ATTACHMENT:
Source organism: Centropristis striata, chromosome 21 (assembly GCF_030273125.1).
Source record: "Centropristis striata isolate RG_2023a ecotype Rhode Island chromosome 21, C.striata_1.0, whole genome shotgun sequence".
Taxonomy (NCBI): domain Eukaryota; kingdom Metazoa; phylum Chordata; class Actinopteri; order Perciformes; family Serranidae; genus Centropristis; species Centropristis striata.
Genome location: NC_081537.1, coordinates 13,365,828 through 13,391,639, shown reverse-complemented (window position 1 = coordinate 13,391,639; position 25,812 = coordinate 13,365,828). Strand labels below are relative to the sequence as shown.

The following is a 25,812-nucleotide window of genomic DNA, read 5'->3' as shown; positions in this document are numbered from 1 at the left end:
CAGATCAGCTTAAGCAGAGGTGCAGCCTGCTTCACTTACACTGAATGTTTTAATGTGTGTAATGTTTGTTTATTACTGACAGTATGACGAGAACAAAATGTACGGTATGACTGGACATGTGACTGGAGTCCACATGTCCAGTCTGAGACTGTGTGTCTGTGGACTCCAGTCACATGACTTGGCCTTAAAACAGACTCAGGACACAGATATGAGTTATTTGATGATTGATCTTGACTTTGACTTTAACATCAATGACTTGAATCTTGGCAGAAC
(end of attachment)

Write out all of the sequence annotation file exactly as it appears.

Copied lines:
Source organism: Centropristis striata, chromosome 21 (assembly GCF_030273125.1).
Source record: "Centropristis striata isolate RG_2023a ecotype Rhode Island chromosome 21, C.striata_1.0, whole genome shotgun sequence".
Taxonomy (NCBI): domain Eukaryota; kingdom Metazoa; phylum Chordata; class Actinopteri; order Perciformes; family Serranidae; genus Centropristis; species Centropristis striata.
Genome location: NC_081537.1, coordinates 13,365,828 through 13,391,639, shown reverse-complemented (window position 1 = coordinate 13,391,639; position 25,812 = coordinate 13,365,828). Strand labels below are relative to the sequence as shown.

The following is a 25,812-nucleotide window of genomic DNA, read 5'->3' as shown; positions in this document are numbered from 1 at the left end:
CAGATCAGCTTAAGCAGAGGTGCAGCCTGCTTCACTTACACTGAATGTTTTAATGTGTGTAATGTTTGTTTATTACTGACAGTATGACGAGAACAAAATGTACGGTATGACTGGACATGTGACTGGAGTCCACATGTCCAGTCTGAGACTGTGTGTCTGTGGACTCCAGTCACATGACTTGGCCTTAAAACAGACTCAGGACACAGATATGAGTTATTTGATGATTGATCTTGACTTTGACTTTAACATCAATGACTTGAATCTTGGCAGAAC